'landing_label': 'Cuba',
 'purchase_id': '60500',
 'purchase_label': 'Bight of Benin',
 'year': 1854},
  .
  .
]
Show solution
[3]:

import csv def read_voyages(slave_trade_csv, region_codes_csv): raise Exception('TODO IMPLEMENT ME !') voyages_db = read_voyages('slave-trade.csv', 'region-codes.csv') print('OUTPUT EXCERPT:') from pprint import pformat print('[\n' +',\n'.join([pformat(voyages_db[vid]) for vid in [0,2000,2361, 4000]]) + ',\n .\n .\n]')
[4]:
# TESTING
from pprint import pformat; from expected_db import expected_db
for i in range(0, len(expected_db)):
    if expected_db[i] != voyages_db[i]:
        print('\nERROR at index', i, ':')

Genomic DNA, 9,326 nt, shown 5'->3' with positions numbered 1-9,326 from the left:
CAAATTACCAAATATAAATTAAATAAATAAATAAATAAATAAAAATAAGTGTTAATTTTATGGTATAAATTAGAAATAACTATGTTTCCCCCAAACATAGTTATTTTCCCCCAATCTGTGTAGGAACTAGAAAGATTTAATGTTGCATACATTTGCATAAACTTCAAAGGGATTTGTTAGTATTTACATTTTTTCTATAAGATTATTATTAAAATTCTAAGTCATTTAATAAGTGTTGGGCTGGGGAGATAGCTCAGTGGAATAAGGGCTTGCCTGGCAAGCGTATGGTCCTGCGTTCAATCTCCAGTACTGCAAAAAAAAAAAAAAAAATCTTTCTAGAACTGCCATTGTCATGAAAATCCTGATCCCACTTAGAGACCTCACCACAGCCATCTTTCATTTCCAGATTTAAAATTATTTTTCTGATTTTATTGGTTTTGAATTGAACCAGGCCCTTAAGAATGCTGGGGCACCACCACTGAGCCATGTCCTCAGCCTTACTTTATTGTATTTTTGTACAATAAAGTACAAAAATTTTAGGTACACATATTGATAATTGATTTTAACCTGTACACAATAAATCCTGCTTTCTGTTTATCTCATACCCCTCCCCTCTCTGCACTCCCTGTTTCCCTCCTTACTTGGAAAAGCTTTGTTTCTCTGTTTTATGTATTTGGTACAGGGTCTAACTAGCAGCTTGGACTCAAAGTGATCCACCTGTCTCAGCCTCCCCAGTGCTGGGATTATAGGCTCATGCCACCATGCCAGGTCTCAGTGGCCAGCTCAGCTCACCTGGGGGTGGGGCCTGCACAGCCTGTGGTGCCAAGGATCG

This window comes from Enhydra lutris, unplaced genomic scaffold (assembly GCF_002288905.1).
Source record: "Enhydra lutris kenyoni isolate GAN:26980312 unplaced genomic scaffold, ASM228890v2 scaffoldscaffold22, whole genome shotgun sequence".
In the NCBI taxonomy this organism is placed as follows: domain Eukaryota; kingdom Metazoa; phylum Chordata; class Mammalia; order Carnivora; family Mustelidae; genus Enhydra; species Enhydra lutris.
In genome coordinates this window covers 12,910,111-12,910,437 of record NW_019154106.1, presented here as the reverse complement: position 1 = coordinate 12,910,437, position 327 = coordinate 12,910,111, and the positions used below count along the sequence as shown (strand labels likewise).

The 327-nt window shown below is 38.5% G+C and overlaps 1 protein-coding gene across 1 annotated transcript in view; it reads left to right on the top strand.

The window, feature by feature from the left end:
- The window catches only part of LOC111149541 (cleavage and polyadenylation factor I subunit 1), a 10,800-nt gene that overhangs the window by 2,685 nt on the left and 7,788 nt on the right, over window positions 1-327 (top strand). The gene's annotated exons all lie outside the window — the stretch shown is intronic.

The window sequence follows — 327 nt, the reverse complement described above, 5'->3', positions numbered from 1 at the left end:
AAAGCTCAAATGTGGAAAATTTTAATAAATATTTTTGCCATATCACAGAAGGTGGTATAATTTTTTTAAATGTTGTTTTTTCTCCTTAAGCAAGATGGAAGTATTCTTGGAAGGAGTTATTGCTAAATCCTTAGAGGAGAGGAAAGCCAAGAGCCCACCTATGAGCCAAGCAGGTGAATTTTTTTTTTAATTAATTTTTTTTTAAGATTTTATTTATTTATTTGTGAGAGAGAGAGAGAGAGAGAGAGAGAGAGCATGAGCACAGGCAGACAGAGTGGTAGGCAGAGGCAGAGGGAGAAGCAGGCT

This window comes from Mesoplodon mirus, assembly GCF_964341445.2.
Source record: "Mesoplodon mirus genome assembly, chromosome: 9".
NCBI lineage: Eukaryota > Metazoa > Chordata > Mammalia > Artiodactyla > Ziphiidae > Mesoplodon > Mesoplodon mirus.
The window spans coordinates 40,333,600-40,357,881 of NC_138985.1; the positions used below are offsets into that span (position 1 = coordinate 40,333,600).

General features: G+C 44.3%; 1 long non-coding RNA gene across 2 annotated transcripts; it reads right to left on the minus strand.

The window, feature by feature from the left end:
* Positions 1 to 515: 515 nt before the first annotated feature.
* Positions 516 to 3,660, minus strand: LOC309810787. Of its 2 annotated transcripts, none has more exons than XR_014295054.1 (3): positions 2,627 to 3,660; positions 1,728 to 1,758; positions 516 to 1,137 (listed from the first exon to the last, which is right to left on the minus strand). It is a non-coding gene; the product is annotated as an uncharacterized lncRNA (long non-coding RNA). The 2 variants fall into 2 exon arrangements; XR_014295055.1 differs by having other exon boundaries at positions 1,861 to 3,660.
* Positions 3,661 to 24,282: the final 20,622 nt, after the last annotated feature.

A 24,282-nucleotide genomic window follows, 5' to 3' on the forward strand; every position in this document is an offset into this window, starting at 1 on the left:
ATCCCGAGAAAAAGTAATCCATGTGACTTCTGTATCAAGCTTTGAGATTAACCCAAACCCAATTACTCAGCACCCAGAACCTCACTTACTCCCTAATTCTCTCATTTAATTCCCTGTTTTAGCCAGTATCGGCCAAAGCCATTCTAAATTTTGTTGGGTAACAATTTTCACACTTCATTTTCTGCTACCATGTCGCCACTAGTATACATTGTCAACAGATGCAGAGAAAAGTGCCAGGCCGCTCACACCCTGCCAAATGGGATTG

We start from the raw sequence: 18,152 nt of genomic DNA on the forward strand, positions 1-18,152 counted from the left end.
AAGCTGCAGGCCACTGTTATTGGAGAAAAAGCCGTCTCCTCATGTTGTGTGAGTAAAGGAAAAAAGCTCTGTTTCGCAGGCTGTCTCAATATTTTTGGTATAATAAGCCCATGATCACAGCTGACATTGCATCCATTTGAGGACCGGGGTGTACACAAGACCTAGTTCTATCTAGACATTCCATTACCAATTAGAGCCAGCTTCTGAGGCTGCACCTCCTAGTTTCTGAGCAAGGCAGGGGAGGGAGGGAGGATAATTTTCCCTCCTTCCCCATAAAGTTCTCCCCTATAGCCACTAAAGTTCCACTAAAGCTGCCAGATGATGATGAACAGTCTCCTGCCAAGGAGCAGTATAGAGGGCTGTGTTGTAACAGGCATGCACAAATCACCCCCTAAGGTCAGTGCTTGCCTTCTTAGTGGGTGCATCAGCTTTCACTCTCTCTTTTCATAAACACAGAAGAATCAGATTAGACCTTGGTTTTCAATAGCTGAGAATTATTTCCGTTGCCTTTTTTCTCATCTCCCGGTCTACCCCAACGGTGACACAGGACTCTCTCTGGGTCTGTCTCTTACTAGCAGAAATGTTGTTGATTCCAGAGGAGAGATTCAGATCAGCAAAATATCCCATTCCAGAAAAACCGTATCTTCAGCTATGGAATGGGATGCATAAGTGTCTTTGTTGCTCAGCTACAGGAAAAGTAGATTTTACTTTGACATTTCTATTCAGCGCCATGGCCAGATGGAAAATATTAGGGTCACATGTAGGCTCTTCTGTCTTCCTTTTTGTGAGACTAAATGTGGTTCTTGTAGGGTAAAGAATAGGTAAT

print('  ACTUAL:\n', pformat(voyages_db[i]))
        print('  EXPECTED:\n', pformat(expected_db[i]))
        break
if len(voyages_db) != len(expected_db):
    print("ERROR: Different lengths!  voyages_db:", len(voyages_db), "   expected_db:", len(expected_db))

2. Deportation

For each link purchase -> landing place, count in how many voyages it was present, then draw result in networkx.

  • as edge weight use a normalized value from 0.0 to 1.0 (maximal count found in the graph)

  • show only edges with weight greater or equal to min_weight

  • to display the graph from right to left, set G.graph['graph']= {'rankdir':'RL'}

  • for networkx attributes see this example, make sure to display edges proportionally to the weight

Example:

>>> show_deportation(voyages_db, 0.09)
COUNTS EXCERPT SOLUTION:
{
  ('60800', '50200') : 48,